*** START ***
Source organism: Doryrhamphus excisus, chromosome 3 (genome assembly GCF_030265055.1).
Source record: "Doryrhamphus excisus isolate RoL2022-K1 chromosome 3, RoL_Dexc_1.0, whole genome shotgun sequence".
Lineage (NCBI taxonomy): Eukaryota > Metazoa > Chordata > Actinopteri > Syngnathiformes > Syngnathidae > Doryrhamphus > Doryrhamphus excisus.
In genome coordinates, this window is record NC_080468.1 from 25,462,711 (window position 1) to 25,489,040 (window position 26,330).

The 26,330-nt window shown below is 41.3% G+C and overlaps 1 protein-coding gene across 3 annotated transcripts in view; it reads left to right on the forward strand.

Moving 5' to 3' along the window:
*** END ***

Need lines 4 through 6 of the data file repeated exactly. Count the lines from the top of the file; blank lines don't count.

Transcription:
In genome coordinates, this window is record NC_080468.1 from 25,462,711 (window position 1) to 25,489,040 (window position 26,330).

The 26,330-nt window shown below is 41.3% G+C and overlaps 1 protein-coding gene across 3 annotated transcripts in view; it reads left to right on the forward strand.

Moving 5' to 3' along the window: